May 30, 2017
Florida’s Constitution Revision Commission is considering rules that would undermine public access to its meetings and records.
The proposals represent bad public policy and make a dubious assertion that the 37-member commission can exempt itself from a key provision of the state’s Sunshine Law.
This scheme should be stopped, preferably by the commissioners in their June 6 meeting.
If reason and longstanding applications of the law don’t prevail, the CRC could and should find itself in court.
Litigation would cost money, including taxpayers’ dollars, but the proposed erosion of transparency should not stand without a fight.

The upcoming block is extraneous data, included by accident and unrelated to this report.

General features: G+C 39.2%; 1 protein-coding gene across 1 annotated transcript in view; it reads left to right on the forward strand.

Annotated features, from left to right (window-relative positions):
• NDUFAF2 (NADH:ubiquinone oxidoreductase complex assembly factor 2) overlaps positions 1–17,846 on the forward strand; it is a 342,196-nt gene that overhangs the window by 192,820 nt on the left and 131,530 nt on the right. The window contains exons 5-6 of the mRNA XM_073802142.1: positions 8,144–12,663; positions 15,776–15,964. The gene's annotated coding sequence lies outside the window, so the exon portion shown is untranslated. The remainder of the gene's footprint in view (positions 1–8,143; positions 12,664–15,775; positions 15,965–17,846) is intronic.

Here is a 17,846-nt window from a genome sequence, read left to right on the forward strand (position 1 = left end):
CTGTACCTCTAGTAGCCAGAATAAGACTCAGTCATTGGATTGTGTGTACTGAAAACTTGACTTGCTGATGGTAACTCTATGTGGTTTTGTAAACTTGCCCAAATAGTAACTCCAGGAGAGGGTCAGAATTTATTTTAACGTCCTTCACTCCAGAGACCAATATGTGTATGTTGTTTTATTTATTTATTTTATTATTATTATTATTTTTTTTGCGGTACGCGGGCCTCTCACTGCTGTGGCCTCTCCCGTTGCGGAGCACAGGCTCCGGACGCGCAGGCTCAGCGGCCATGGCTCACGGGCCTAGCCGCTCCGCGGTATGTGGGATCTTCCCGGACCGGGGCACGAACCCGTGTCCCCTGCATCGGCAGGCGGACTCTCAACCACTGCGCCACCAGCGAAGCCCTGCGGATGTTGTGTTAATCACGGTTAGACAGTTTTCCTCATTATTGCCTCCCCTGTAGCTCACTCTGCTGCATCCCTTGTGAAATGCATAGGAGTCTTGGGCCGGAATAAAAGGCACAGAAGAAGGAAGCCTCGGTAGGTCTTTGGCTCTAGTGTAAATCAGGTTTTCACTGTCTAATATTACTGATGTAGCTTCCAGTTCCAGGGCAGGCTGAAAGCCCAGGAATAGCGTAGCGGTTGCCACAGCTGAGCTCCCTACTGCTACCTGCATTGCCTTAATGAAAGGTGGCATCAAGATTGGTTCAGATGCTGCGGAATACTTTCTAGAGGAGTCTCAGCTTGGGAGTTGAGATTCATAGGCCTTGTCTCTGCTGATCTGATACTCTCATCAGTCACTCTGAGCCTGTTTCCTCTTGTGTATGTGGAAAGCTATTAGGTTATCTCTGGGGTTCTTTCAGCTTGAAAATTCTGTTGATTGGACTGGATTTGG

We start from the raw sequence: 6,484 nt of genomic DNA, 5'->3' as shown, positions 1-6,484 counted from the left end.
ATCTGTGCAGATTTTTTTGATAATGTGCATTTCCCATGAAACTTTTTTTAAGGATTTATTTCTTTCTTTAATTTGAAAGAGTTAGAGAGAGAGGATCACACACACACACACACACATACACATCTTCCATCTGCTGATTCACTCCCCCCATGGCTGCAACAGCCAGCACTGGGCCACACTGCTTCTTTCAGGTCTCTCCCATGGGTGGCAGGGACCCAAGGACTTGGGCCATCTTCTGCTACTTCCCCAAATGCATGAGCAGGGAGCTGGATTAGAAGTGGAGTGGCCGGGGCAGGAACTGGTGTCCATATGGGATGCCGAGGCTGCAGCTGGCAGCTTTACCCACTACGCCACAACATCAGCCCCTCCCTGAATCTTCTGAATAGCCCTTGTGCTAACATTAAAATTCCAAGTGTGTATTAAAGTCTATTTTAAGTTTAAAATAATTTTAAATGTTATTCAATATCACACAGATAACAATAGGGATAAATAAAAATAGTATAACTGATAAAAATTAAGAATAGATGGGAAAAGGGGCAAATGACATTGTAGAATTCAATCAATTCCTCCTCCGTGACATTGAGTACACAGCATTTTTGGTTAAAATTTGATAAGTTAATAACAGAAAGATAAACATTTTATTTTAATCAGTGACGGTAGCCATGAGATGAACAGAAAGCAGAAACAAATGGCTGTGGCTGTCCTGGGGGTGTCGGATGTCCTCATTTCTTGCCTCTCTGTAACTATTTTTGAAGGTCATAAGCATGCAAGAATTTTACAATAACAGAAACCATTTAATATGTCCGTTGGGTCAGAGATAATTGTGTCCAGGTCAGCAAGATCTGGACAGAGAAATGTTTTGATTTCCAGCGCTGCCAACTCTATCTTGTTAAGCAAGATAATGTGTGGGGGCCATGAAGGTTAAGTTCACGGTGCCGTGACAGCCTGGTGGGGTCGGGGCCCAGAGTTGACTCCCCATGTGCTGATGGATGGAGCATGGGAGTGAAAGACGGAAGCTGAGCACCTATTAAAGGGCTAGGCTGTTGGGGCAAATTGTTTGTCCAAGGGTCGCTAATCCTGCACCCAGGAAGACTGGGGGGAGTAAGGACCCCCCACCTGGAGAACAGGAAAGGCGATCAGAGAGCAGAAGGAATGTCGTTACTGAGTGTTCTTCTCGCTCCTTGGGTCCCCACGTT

The 1997-98 commission’s rules stated: “All proceedings and records of the commission shall be open to the public.” The draft rules of the 2017-18 commission would eliminate the words “proceedings” and “open,” instead requiring only that records be “accessible.”
Commissioner Roberto Martinez smartly proposed that the rules require all proceedings and records of the commission to be both open and accessible. That idea was readily embraced by the working group.
Martinez opposed, for good reasons, the draft rule seeking to allow two CRC members to privately discuss public business likely to come before the commission. [READ MORE]